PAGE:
The new “Connections” parking and transportation plan proposes to spread faculty and staff parking across the Asa Packer, Mountaintop and Goodman campuses and enhance the campus transportation system.
The plan was presented by Brent Stringfellow, an associate vice president of facilities and university architect, and Mark Ironside, the executive director of University Business Services, at the Sept. 7 Faculty Senate meeting. The plan was shared with all staff via email on Sept. 10.
Under the Connections plan, the price of a permit is determined by parking location. Permits for all Asa Packer and South Side campus parking zones will cost $500 per year. Parking on Mountaintop campus, Upper Residential, 125 Goodman, 126 Goodman, Goodman Lot E and Saucon Village Day Care will cost faculty and staff $250 per year. Parking in the Goodman campus and Northside commuter lots will be free.
The plan attempts to compensate for this increased cost with a $250 salary increase for all faculty and staff on July 1, 2019, when the plan goes into effect.
The location-based parking selection process will begin on or around April 1, 2019, the plan states.
With parking dispersed across three campuses, the university will implement a new transit schedule and will increase the number of Campus Connector buses from three to five vehicles. The buses will also stop more frequently, as the Connections plan states that the average time between Campus Connectors during peak hours will improve from approximately 20 minutes to 10 minutes.
The plan also introduces AccessLU, a new bus service for faculty and staff with accessibility limitations, which will operate from 7 a.m. to 10 p.m. Monday through Friday and from 10 a.m. to 10 p.m. on the weekend.
Breena Holland, a professor of political science, said her primary concern with the new plan is tied to salary.
“The new plan proposes three different tiers of parking price,” she said. “It costs everybody the same to get into tiers, which raises huge equity problems. The (new plan) creates a class-based parking system.”
Al Wurth, a professor of political science, agrees that Connections proposes a regressive setup. He said the monetization of the plan creates a situation in which the people who make the most money get the most benefit, and those who make the least money get the least benefit.
Current permit fees are based on faculty and staff annual salary as budgeted for the fiscal year. Even faculty and staff members in the highest salary tier only pay $96 annually.
Holland said another problem with the plan is increased use of the New Street garage. She said the plan will include securing additional spaces in the garage, which is currently underutilized and unpopular because studies showed it wasn’t a necessary addition to the community.
“Construction of the New Street garage was funded by taxpayer-backed general obligation bonds,” she said. “The university should be putting money into the construction costs of that garage if it is going to be such as a significant user of it.”
Douglas Mahony, a professor of management and the chair of the Faculty Senate executive committee, said it is important to understand the different circumstances that faculty and staff find sensitive and significant. He said faculty with young children or elderly parents, for example, might be concerned about the new plan.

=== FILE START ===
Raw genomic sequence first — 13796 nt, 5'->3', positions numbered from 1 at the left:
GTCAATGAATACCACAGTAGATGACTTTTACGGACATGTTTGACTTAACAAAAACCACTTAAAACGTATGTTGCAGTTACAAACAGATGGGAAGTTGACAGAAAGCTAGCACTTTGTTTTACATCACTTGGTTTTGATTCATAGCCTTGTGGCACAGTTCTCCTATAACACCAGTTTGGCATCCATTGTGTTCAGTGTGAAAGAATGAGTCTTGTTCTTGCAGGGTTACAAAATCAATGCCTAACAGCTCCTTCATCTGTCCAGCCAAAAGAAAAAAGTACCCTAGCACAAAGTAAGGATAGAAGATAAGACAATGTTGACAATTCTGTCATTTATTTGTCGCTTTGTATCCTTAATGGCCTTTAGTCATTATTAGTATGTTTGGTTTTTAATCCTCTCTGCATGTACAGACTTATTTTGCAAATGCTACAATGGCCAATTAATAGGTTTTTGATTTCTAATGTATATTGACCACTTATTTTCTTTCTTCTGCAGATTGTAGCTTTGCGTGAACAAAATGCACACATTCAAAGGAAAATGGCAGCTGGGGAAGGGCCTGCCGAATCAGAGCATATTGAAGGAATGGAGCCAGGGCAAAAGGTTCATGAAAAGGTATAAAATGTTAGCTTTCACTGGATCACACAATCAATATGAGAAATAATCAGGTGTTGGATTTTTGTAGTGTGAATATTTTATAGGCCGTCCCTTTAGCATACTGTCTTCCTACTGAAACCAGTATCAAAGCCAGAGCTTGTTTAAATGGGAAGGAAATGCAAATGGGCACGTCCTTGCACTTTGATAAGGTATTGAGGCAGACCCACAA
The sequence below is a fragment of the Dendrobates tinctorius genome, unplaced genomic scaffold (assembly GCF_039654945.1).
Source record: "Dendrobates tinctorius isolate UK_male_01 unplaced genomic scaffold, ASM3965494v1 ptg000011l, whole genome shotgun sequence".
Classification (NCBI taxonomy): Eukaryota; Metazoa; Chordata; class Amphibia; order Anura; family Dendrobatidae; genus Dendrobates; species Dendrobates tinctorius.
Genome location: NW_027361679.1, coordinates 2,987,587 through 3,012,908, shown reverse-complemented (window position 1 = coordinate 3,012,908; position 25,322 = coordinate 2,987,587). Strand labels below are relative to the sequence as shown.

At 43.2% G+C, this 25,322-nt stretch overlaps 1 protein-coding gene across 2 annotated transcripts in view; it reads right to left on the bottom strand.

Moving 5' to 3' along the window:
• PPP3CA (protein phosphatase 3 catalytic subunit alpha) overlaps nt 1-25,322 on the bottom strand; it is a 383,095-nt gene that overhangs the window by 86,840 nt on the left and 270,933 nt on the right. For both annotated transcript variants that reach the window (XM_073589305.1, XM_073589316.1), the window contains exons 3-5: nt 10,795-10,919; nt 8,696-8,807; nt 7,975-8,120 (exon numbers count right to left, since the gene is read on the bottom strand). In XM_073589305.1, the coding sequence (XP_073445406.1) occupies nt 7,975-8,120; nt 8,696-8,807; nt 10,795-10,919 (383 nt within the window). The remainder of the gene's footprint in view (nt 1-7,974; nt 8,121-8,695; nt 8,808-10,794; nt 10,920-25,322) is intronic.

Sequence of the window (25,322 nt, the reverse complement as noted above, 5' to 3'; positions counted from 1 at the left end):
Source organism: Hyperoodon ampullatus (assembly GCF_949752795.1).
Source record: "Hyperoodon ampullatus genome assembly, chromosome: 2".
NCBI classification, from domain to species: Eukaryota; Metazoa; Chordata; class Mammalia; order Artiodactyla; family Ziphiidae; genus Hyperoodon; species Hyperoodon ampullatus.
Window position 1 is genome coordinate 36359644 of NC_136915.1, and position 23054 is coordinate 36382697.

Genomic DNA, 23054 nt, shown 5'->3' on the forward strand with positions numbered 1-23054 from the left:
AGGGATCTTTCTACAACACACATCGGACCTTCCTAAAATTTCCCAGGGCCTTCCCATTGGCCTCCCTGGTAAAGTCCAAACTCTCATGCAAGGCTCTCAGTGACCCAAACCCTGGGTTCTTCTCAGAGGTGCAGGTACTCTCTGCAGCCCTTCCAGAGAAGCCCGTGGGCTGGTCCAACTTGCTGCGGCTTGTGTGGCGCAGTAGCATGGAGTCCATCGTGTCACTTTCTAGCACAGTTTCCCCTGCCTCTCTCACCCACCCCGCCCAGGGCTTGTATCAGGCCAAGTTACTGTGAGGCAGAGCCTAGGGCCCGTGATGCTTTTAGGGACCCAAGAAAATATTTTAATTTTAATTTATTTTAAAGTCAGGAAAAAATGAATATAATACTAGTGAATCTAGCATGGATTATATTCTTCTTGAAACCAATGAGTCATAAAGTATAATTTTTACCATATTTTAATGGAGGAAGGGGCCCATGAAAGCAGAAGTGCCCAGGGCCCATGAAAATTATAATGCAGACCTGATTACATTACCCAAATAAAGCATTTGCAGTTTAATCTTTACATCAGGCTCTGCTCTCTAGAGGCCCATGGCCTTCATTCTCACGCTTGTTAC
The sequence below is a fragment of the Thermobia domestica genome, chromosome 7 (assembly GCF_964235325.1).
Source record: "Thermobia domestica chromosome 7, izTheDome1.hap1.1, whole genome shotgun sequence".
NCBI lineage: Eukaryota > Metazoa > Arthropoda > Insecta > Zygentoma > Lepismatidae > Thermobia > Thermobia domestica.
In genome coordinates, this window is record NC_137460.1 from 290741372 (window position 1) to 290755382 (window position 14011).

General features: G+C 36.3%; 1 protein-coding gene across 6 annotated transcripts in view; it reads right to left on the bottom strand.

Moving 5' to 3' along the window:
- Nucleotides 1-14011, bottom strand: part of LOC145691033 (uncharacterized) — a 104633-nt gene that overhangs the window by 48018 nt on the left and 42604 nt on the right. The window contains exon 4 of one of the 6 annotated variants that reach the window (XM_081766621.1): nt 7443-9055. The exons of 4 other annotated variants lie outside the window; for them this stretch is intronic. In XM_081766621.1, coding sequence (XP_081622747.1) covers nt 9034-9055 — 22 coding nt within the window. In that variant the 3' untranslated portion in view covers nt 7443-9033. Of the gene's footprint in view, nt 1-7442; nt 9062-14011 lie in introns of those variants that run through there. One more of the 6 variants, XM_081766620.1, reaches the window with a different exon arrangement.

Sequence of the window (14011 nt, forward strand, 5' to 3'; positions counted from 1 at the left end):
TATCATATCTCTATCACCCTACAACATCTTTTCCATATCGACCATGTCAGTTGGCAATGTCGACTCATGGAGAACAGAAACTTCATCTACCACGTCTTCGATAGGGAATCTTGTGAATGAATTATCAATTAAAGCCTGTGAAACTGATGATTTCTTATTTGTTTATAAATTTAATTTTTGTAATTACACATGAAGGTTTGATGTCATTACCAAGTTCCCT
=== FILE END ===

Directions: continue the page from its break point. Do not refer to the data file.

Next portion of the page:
“It’s not just about the convenience of having your car close by,” he said. “It’s about needing access to your vehicle in rapid time on those rare and unfortunate instances when we need to leave quickly.”
Connections is influenced by information gathered from over 70 feedback sessions with different faculty and staff from departmental, special interest and student groups across campus, the plan states.
Lori Friedman, the director of media relations in the Office of Communications and Public Affairs, said in an email that Ironside and Transportation and Parking Services have worked with the Faculty Senate executive committee and the Employee Relations Advisory Committee, ERAC, to listen to and, when possible, address concerns about the new plan.
She said a change has already been made to Connections. Following the presentation to ERAC, staff requested that the transit system start at 6:30 a.m. instead of 7 a.m., a detail that will be amended in the plan.
Mahony said Faculty Senate will be the conduit for information between the faculty constituents and the administration. Faculty Senate has acted as a form of governance for campus faculty since July 1, 2018.
Mahony, who led a committee to implement the Senate, said creating a faculty senate group had been an ongoing challenge at Lehigh. Up until July, governance took form in low-attendance faculty meetings in which each faculty member had one vote.
Mahony said prior to his work on Faculty Senate and his career at Lehigh, he had been a part of several university campuses and he found that parking is a concern everywhere.
“It’s easy to dismiss it as faculty complaining about parking, because that’s something we do all the time,” Mahony said. “But at the same time, underlying those complaints are real concerns.”
Starting Oct. 3, Facilities Services, Campus Planning and Projects and Transportation and Parking Services will host four “lunch and learn” informational sessions about the Connections plan.
Friedman said in an email that another four or five presentations for faculty and staff will be held this spring.
“I like the idea of an interconnected campus that Lehigh is trying to achieve,” Mahony said. “I hope that when the new parking plan is implemented that there is enough flexibility to meet the needs of individuals with unique circumstances.”